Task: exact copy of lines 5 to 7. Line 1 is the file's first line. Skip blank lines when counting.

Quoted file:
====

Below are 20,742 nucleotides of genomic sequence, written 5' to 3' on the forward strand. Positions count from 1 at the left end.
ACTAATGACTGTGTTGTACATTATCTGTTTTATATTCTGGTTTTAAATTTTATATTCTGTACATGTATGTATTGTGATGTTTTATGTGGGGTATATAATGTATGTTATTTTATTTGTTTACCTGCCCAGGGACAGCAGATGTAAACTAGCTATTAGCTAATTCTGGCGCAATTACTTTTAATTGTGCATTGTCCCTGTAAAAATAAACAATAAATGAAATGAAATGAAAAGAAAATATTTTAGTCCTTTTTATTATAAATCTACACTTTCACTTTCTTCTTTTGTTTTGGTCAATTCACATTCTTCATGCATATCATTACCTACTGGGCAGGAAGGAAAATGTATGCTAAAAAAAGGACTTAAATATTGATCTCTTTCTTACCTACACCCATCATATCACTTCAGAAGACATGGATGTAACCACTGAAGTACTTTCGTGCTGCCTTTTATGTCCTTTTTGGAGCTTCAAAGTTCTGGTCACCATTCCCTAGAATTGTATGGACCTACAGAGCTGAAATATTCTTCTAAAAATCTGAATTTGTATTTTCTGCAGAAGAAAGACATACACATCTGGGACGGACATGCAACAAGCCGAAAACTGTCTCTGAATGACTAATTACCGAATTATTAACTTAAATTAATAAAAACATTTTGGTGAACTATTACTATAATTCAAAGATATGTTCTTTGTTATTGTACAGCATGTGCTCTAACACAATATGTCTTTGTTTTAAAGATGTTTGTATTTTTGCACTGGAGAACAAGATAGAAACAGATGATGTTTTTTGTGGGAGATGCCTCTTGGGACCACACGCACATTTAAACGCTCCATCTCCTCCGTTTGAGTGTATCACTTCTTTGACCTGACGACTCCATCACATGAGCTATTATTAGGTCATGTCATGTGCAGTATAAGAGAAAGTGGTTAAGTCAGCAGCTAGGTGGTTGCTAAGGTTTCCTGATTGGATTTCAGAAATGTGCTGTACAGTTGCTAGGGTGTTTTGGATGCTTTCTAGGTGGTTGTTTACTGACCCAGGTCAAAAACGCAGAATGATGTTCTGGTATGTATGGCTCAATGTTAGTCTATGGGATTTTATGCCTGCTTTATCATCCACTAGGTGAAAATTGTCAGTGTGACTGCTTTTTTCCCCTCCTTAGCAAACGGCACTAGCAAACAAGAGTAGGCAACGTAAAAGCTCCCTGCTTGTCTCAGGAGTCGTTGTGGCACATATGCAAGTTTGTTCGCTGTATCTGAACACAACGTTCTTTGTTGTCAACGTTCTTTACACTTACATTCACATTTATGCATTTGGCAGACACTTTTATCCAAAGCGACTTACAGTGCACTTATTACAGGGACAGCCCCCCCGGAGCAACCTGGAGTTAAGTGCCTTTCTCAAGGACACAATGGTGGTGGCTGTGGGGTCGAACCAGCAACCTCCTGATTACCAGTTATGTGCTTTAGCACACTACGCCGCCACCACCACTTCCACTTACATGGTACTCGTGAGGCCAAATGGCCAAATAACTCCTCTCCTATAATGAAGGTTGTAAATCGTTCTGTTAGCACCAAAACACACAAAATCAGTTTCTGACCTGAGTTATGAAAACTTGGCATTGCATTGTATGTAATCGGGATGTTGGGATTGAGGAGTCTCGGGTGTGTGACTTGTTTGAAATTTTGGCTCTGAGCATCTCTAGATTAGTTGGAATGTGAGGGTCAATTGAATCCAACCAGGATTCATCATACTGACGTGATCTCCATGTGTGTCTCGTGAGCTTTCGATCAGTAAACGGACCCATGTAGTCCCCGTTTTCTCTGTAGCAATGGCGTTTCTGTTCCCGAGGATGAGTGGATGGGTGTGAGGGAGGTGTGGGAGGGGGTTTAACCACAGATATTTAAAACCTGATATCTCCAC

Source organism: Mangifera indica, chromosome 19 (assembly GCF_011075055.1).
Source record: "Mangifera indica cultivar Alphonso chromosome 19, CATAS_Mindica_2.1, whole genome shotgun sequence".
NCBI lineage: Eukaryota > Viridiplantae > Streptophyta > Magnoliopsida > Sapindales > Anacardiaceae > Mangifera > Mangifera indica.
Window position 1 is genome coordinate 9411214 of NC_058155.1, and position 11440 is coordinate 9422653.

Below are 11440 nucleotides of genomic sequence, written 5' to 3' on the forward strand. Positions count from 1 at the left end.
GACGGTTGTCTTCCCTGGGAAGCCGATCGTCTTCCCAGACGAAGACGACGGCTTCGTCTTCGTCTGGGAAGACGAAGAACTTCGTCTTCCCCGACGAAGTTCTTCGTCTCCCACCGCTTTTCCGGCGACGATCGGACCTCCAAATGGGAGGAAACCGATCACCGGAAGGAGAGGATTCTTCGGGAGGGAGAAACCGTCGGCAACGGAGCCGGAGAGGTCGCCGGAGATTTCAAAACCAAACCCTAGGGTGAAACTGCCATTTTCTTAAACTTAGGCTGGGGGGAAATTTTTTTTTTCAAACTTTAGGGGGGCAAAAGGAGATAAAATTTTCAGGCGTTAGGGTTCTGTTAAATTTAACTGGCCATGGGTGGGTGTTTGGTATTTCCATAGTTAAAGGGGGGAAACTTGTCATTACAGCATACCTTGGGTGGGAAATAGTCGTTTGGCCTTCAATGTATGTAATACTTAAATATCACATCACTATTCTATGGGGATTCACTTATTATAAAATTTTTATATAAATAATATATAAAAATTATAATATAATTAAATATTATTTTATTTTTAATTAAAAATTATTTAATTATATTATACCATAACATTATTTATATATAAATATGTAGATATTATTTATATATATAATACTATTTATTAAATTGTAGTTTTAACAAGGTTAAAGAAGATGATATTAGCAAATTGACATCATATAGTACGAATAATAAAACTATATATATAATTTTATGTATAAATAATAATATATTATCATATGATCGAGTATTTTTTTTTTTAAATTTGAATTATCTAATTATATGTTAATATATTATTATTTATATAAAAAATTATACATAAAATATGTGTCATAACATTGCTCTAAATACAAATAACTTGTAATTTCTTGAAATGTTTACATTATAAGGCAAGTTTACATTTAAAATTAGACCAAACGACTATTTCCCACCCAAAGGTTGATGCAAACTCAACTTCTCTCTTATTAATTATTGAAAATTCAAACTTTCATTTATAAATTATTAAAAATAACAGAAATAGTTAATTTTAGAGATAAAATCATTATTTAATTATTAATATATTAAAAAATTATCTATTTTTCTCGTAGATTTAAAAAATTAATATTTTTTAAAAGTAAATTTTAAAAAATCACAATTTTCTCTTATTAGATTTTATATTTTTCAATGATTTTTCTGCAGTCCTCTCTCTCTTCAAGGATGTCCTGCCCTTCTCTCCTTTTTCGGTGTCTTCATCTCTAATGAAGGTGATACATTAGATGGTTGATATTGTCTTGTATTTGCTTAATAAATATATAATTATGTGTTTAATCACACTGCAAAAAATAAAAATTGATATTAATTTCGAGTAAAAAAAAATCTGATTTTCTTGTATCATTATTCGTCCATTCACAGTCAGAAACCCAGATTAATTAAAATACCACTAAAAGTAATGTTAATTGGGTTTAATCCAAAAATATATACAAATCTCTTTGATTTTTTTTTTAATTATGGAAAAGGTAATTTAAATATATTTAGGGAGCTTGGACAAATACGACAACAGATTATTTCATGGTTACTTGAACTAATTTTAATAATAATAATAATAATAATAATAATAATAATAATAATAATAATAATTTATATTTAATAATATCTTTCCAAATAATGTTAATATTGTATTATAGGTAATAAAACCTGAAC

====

NCBI lineage: Eukaryota > Viridiplantae > Streptophyta > Magnoliopsida > Sapindales > Anacardiaceae > Mangifera > Mangifera indica.
Window position 1 is genome coordinate 9411214 of NC_058155.1, and position 11440 is coordinate 9422653.

Below are 11440 nucleotides of genomic sequence, written 5' to 3' on the forward strand. Positions count from 1 at the left end.